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jagguy

what does this do ?

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why do some programs i see use this code in a view matrix, as it appears to work without it. The scaling command is simple enough but 1 and 2 I don't get why you need. D3DXMATRIX T,S; D3DXMatrixScaling(&S, 1.0f, 1.0f, 1.0f); 1) D3DXMatrixIdentity(&T); // ? why use T = T * S; 2)g_pd3dDevice->SetTransform(D3DTS_WORLD, &T); //why use?

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You mean the world matrix instead of the view?

Anyway, setting ANY transform to the identity matrix guarantees that no transformation actually occurs - what goes in is exactly the same as what comes out.

Thus setting the world transform to identity effectively disables that transformation.

A <1,1,1> scaling matrix is actually the same as the identity matrix, so thats a bit pointless really. I'm not too sure why bother with that either - what is the surrounding code doing (or what is it trying to render?)

hth
Jack

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hi

ok i forgot about scaling so that's is easy.
I am still confused about why do this. You said it
1) D3DXMatrixIdentity(&T); // ? why use

>Anyway, setting ANY transform to the identity matrix guarantees that no >transformation actually occurs - what goes in is exactly the same as what >comes out.

so why ?

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Quote:
Original post by jagguy
hi

ok i forgot about scaling so that's is easy.
I am still confused about why do this. You said it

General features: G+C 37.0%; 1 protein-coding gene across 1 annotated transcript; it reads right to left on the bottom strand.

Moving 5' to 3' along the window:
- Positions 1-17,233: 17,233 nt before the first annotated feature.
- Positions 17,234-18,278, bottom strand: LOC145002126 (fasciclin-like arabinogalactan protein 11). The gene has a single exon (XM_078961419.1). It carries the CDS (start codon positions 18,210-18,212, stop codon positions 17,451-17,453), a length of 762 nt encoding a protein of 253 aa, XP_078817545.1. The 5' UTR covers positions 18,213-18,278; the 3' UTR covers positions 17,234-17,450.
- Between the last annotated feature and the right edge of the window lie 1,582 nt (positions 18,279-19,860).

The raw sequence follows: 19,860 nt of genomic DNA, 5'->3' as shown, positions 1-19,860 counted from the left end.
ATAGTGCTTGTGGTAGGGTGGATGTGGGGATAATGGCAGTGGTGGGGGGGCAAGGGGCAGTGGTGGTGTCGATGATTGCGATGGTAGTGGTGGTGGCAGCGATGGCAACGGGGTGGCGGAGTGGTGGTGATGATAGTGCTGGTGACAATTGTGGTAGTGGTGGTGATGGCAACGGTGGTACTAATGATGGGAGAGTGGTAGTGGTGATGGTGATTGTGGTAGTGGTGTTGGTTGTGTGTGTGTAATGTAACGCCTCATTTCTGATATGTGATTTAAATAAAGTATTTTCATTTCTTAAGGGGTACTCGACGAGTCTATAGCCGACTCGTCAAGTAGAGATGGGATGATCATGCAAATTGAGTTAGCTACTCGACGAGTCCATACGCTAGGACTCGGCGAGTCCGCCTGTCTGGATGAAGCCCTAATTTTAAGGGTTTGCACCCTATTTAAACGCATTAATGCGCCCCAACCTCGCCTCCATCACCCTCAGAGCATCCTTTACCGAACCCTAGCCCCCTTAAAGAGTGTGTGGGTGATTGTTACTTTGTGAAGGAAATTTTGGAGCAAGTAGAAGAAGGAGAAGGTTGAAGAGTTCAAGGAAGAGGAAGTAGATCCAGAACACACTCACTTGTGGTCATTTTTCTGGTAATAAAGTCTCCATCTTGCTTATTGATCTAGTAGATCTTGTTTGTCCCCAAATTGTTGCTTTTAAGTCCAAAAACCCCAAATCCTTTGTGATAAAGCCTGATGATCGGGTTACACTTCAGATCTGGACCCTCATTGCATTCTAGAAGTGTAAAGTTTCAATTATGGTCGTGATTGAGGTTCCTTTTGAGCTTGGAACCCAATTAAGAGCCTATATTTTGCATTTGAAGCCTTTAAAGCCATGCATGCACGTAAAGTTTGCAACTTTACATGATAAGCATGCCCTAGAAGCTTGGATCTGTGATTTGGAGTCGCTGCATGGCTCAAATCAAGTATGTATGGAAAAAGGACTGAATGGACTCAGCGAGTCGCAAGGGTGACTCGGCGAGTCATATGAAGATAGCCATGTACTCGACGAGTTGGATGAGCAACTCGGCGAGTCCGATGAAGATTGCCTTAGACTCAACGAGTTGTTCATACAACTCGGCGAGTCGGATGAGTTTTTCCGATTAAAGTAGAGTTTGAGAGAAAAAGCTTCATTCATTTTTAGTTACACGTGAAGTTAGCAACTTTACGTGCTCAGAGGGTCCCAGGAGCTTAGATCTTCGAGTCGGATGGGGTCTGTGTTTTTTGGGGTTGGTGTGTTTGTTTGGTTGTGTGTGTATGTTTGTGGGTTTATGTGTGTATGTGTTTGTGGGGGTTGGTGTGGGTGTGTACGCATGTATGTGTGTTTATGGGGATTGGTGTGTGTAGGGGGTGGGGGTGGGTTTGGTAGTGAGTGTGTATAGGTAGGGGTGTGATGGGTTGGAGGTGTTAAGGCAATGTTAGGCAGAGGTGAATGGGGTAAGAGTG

1) D3DXMatrixIdentity(&T); // ? why use

>Anyway, setting ANY transform to the identity matrix guarantees that no >transformation actually occurs - what goes in is exactly the same as what >comes out.

so why ?


You set it to the identity matrix to ensure that all of the following transformations happen to an identity (not empty, but identity!) matrix. You dont want any junk in there from the previous time you used it as this will ruin your current operations.

Andy

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Quote:
Original post by jagguy
are these world or view tansformations?
I don't know - you tell us [smile] although when discussing the identity matrix it doesn't so much matter where you're using it.

To simplify things you could consider it in terms of multiplying by 1.0:

f(x) = x * 1.0

The returned value will be the same as the input. However, if you were to put a zero in place of the one you'd always get zero back (same as if you had an all-zero matrix).

As for making that call each time (without more detail on your program structure its difficult to say) its exactly as NineYearCycle posted. You should never rely on default values for render-states; thus you always re-configure the device before using it in a particular way.

hth
Jack

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